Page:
The Digital Media Commons (DMC) has launched 3D Organon Virtual Reality (VR) Anatomy, a new virtual reality anatomy lab that allows students to interact with the bones, muscles, vessels and other organs of a life-like 3D model. Students can add or remove organs and organ systems to see how they relate to each other within the body. They can also remove parts for closer inspection from different angles. The software uses motion animations to show skeletal movement and accurate descriptive text for learning.
“The VR Lab is an introduction to what we can do and a place to experiment, and we will assess student and instructor interest before we decide on the next steps,” said Cheryl Cross, digital media specialist. “We have collaborated with some individual instructors at UNC Greensboro on projects that they’re doing, but we haven’t officially collaborated at the department level yet. We hope to build more collaborative efforts in the future.”
Both faculty and students will benefit from the program. With 3D Organon VR Anatomy it is possible to get more features, including virtual classrooms where instructors could teach. This would require a different license than is currently in place, and the DMC would need to find out if instructors are interested before it is taken in that direction.
“The new program will allow students to experience things from the perspective of others, such as Experience Colorblindness and Becoming Homeless: A Human Experience,” said Cross. “If we have interest in these types of software, we will expand our selection. We are open to any suggestions of software that instructors would like to use in their courses.”
Other educational software available in the DMC includes 3D modeling, 3D drawing, virtual tours of museums and art exhibits, animated video creation and exploring the oceans and space. The DMC also provides entertainment software, including roller coaster rides and arcades, as well as games like Skyrim, Fallout 4 and Arizona Sunshine for users to experience in virtual reality—all available to faculty and students.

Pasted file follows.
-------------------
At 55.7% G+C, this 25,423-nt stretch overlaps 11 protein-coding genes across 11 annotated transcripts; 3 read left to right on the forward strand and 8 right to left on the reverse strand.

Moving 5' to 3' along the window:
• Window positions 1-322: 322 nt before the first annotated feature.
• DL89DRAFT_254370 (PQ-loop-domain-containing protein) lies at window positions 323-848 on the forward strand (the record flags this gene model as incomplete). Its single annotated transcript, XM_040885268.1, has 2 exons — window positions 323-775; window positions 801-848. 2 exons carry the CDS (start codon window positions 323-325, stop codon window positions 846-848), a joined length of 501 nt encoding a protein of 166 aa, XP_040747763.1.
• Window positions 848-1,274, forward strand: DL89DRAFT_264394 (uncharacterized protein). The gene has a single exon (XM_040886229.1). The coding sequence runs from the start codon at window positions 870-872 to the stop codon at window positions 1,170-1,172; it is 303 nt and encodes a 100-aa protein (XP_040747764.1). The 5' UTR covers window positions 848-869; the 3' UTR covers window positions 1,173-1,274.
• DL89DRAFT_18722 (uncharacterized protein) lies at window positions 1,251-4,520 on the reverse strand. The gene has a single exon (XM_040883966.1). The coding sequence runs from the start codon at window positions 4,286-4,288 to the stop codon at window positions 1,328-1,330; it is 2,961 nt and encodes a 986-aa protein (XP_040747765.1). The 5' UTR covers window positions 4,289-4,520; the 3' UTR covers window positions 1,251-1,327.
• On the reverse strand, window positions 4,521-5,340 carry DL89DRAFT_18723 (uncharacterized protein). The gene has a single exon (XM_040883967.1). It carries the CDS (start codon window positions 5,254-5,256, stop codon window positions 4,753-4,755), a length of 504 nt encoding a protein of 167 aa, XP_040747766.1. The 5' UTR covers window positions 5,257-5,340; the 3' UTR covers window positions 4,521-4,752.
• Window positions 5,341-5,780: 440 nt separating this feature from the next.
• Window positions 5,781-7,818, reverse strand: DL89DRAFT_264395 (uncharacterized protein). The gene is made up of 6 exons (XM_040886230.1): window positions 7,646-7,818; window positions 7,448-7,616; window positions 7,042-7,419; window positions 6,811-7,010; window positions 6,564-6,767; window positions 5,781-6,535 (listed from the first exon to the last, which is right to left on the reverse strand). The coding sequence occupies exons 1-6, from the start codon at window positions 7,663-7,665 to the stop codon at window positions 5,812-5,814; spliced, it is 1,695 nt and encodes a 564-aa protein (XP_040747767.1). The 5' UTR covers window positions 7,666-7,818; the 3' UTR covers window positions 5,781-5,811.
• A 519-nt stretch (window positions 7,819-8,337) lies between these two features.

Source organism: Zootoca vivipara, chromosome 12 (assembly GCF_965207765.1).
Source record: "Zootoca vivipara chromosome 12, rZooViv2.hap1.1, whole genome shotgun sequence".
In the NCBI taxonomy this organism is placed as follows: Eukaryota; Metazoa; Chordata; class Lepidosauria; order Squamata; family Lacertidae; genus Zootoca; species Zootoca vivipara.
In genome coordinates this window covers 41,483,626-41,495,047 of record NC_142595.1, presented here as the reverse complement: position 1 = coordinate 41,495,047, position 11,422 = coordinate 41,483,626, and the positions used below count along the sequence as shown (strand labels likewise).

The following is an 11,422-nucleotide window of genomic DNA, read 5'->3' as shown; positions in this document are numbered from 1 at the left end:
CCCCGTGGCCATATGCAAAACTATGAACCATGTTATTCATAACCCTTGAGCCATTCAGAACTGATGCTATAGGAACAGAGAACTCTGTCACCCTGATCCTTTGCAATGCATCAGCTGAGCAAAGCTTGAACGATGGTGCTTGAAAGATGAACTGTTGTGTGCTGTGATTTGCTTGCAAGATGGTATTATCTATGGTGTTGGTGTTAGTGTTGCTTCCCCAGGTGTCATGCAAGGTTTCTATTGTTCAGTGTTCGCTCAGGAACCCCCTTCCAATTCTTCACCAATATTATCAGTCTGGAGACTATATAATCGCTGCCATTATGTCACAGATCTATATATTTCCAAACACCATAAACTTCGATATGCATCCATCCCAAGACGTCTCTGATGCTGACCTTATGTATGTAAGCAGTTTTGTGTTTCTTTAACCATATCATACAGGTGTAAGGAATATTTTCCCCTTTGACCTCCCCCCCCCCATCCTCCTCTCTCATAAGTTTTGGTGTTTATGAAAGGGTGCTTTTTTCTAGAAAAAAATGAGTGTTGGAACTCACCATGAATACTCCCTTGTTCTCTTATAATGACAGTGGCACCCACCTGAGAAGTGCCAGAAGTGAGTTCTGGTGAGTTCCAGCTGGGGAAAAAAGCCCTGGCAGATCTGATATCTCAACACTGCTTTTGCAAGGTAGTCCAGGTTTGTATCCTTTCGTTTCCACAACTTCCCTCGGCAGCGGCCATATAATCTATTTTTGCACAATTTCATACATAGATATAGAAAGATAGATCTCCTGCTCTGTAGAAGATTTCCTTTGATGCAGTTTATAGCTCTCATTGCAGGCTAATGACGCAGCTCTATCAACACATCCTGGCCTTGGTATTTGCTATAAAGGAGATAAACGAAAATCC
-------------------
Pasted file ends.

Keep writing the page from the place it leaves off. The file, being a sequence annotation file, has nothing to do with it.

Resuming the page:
“We hope that students and instructors will use the VR Lab as a space to experiment with what they can do with virtual reality,” said Cross.
Many students have found that studying anatomy in virtual reality works well for them. As the program gains more interest across campus, the DMC hopes that tutors will start using the lab for anatomy instruction. This would allow the DMC to purchase software for chemistry, biochemistry, data visualization and other fields of study.
“VR is a new frontier in digital and visual literacy,” said Cross. “Many of our programs allow not just the experience of someone else’s work, but the creation of one’s own work in VR.”
It all starts with experiencing the VR environment, so that both the educational and entertainment software are helping develop the skills associated with this type of digital media. Once a student develops the “reading” skills through experience, they can start developing the “writing” skills necessary for creating virtual reality media themselves.
Next spring, the DMC will have a 360° VR camera for checkout that can be used to create virtual experiences. Many applications in our current library can be used as a tool to create, including Tilt Brush and Kingspray Graffiti for drawing and painting, several programs for 3D modeling, and Mindshow for creating animated videos.
“The future of the VR Lab will be driven by our users’ interests and needs, so we welcome input from students and instructors as to what they want to do with virtual reality,” said Cross.